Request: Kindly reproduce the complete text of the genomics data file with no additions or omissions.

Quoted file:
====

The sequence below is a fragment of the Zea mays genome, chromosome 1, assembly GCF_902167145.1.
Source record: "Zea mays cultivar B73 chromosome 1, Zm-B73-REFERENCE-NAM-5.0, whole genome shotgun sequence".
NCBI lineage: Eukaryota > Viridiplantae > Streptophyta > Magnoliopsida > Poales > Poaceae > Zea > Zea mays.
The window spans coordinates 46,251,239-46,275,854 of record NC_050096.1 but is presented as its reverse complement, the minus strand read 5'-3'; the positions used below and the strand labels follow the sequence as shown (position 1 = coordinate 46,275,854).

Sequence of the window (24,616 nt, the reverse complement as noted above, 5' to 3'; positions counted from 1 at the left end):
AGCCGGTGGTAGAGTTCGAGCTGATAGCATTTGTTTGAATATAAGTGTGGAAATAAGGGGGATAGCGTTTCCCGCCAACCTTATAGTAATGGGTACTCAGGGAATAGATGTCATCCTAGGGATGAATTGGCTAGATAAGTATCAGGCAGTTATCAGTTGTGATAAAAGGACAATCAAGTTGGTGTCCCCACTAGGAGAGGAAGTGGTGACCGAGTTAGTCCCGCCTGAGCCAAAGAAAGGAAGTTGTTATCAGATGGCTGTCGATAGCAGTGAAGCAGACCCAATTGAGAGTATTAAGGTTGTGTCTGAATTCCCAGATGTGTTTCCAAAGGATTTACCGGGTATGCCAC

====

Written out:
The sequence below is a fragment of the Zea mays genome, chromosome 1, assembly GCF_902167145.1.
Source record: "Zea mays cultivar B73 chromosome 1, Zm-B73-REFERENCE-NAM-5.0, whole genome shotgun sequence".
NCBI lineage: Eukaryota > Viridiplantae > Streptophyta > Magnoliopsida > Poales > Poaceae > Zea > Zea mays.
The window spans coordinates 46,251,239-46,275,854 of record NC_050096.1 but is presented as its reverse complement, the minus strand read 5'-3'; the positions used below and the strand labels follow the sequence as shown (position 1 = coordinate 46,275,854).

Sequence of the window (24,616 nt, the reverse complement as noted above, 5' to 3'; positions counted from 1 at the left end):
AGCCGGTGGTAGAGTTCGAGCTGATAGCATTTGTTTGAATATAAGTGTGGAAATAAGGGGGATAGCGTTTCCCGCCAACCTTATAGTAATGGGTACTCAGGGAATAGATGTCATCCTAGGGATGAATTGGCTAGATAAGTATCAGGCAGTTATCAGTTGTGATAAAAGGACAATCAAGTTGGTGTCCCCACTAGGAGAGGAAGTGGTGACCGAGTTAGTCCCGCCTGAGCCAAAGAAAGGAAGTTGTTATCAGATGGCTGTCGATAGCAGTGAAGCAGACCCAATTGAGAGTATTAAGGTTGTGTCTGAATTCCCAGATGTGTTTCCAAAGGATTTACCGGGTATGCCAC